On Friday, November 8, 2019, the ALS Therapy Development Institute (ALS TDI) hosted the 15th Leadership Summit. The Leadership Summit is a full-day conference featuring keynote presentations that provide an in-depth look at the most advanced ALS research. This year, the Summit focused on the groundbreaking research being done at ALS TDI, as well as our exciting collaboration with Google.
The day started with a welcome address from Steve Perrin Ph.D., the President and CEO of ALS TDI. The morning session began with talks from Fernando Vieira M.D. and Theo Hatzipetros Ph.D. The afternoon session included a talk from guest speaker Michael Brenner Ph.D., a research scientist from Google who is working with data from our Precision Medicine Program (PMP) participants. The day wrapped up with the presentation of the Leadership Awards and a poster session with scientists from ALS TDI.
Fernando Vieira, M.D. – Confronting ALS: Our Comprehensive Research Strategy
Dr. Vieira described an overall framework of the ALS Therapy Development Institute’s research strategy to discover and develop treatments for ALS. Focusing on the past year’s advancements and the 30+ researchers who assemble daily at the lab in Cambridge, MA to execute the experiments and conduct the studies, Dr. Vieira described the following:
• ALS TDI’s drug screening platform designed to discover treatments worthy of advancement into human clinical development for ALS.
• ALS TDI’s commitment to the development, validation, and application of experimental model systems that adequately address ALS in all its complexity.
• ALS TDI’s efforts to discover and develop alternate clinical outcome measures that can accelerate the ALS clinical trial process.
• ALS TDI’s commitment to partnering with, and learning from, people with ALS through the Precision Medicine Program to better understand the disease, its drivers, and its possible treatments.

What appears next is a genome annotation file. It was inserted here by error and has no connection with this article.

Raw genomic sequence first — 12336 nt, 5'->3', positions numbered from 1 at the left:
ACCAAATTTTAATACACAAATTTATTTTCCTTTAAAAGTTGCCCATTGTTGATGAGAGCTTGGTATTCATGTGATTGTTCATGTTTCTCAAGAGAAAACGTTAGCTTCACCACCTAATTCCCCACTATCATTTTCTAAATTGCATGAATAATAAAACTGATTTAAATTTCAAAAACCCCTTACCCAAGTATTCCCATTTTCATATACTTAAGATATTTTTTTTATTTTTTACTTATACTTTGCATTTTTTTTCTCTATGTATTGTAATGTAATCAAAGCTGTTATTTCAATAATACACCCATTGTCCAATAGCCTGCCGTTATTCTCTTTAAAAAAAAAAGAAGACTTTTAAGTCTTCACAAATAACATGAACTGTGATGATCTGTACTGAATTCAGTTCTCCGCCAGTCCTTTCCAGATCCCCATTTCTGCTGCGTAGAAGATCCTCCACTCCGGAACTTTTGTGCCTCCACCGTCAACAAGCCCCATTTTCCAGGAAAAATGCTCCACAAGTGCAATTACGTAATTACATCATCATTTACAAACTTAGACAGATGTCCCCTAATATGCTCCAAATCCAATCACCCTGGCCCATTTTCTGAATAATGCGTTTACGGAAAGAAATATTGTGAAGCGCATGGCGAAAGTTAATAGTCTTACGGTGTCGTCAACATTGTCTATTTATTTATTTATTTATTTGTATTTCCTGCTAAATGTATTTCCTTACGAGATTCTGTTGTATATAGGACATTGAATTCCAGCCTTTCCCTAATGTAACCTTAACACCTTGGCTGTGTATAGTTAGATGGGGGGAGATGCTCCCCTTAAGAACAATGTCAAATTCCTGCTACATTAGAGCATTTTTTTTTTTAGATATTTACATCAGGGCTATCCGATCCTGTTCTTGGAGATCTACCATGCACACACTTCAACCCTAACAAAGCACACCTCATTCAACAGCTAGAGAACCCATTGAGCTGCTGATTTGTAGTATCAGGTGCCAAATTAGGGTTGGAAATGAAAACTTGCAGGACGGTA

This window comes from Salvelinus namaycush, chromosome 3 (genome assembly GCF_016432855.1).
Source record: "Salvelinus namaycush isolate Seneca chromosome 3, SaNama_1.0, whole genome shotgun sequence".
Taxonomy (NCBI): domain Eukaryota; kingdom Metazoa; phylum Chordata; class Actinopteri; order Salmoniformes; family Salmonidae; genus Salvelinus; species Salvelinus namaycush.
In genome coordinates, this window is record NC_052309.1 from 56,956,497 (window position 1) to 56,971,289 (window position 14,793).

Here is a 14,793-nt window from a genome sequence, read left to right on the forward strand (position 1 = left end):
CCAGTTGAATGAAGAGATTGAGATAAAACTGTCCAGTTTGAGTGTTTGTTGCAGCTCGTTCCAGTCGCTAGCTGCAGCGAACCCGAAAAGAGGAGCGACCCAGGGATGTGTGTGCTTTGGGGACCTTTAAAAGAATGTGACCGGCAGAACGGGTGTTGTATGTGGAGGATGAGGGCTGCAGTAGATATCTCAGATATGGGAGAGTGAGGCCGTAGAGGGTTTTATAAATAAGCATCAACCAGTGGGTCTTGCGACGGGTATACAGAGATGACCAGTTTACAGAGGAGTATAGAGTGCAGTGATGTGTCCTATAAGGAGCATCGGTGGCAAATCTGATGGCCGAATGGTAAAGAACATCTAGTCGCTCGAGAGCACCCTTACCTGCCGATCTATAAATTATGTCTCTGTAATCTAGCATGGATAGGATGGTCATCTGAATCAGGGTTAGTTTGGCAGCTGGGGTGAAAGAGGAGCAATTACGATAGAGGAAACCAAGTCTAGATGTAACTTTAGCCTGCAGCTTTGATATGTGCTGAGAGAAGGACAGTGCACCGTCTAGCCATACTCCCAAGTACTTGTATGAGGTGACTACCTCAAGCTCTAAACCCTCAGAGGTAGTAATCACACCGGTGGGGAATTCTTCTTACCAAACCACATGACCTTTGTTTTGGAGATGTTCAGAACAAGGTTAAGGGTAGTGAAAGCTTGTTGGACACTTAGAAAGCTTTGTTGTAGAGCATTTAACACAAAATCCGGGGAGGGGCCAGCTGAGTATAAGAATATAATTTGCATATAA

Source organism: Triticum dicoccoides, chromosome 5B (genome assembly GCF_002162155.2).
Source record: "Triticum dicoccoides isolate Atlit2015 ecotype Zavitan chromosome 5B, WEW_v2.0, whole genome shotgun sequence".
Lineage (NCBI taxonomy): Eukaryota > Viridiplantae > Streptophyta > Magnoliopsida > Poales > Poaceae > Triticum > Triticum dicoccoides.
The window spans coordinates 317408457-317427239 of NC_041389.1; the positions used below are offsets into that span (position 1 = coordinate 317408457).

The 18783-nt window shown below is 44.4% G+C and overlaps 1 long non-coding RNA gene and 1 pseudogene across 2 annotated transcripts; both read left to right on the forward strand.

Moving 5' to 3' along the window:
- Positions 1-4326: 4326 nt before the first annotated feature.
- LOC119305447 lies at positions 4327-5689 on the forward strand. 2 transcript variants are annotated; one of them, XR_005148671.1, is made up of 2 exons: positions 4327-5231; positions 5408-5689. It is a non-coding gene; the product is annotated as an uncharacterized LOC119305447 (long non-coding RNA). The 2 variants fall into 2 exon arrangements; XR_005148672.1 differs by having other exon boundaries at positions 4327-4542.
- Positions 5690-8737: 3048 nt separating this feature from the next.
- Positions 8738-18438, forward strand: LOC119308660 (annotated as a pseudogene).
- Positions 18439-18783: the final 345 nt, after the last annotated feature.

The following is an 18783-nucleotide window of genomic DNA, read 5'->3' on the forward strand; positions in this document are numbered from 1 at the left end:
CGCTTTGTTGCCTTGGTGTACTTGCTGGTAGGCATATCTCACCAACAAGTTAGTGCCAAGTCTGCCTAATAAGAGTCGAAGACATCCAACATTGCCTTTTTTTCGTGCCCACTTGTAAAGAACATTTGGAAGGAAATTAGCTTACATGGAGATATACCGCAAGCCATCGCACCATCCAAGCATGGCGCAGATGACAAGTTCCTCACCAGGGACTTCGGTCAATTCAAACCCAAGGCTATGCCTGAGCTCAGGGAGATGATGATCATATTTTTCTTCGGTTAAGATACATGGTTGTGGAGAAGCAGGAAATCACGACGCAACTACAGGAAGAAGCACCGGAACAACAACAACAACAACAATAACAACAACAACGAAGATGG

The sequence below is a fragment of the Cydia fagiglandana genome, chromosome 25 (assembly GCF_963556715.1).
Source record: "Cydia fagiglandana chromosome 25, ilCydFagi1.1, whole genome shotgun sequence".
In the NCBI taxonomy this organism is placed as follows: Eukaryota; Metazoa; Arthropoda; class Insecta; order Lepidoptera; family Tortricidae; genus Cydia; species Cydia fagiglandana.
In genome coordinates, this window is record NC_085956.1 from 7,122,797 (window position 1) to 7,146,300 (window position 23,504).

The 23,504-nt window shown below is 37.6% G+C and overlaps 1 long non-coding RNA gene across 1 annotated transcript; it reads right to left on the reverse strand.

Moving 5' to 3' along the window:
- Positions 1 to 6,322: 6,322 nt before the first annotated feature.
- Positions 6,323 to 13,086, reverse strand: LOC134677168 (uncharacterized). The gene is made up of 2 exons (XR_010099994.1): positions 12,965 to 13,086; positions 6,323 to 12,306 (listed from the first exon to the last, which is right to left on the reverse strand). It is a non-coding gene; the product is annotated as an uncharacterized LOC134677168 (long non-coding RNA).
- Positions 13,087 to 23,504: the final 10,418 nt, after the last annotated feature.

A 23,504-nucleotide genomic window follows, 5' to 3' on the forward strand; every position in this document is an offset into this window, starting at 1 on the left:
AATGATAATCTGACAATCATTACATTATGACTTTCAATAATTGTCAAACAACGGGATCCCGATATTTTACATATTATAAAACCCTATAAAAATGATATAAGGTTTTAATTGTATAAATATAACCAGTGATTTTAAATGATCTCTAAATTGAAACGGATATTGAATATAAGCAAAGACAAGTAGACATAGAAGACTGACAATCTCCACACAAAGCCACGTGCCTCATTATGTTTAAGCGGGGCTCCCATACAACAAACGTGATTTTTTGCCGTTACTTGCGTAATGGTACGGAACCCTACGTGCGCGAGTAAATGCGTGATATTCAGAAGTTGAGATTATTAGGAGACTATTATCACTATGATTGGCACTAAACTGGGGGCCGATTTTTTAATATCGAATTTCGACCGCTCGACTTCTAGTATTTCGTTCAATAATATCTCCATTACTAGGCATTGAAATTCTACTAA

Theo Hatzipetros, Ph.D. – Advancements in Preclinical Drug Development of ALS
Dr. Hatzipetros gave an overview of the ALS TDI preclinical drug development program focusing on the development of an early disease readout in the SOD1G93A mouse model. This was made possible by the adoption of a technique known as compound muscle action potential (CMAP), which is related to human nerve conduction studies for ALS diagnosis.
CMAP allowed ALS TDI researchers to detect early changes in the SOD1G93A mouse model as early as age day 50, which is more than a month earlier than was possible to detect by typical symptom assessments. Additionally, CMAP at age day 50, significantly predicted the age of disease onset and survival.
To determine whether CMAP was sensitive enough to detect treatment effects, a study was designed using TDI-1762, a drug-like molecule that was recently identified as an effective molecule in an iPS cell-based phenotypic assay. TDI-1762 significantly decreased the decline in CMAP values as compared to untreated mice, just after two weeks of dosing, and ultimately extended the survival of the SOD1G93A mouse. Dr. Hatzipetros closed his talk by saying that despite its efficacious properties TDI-1762 is not currently considered a clinical candidate, due to solubility and toxicity concerns, however, he was hopeful that ongoing efforts will result in better TDI-1762 analogs.
Watch the Leadership Summit
You can view the live recordings from the morning session of the Leadership Summit here and of the afternoon session here. You can view the Leadership Award presentations here.
We would like to thank everyone in our community for supporting us on our mission to #EndALS. Our ALS research is only possible thanks to the support of community members like you.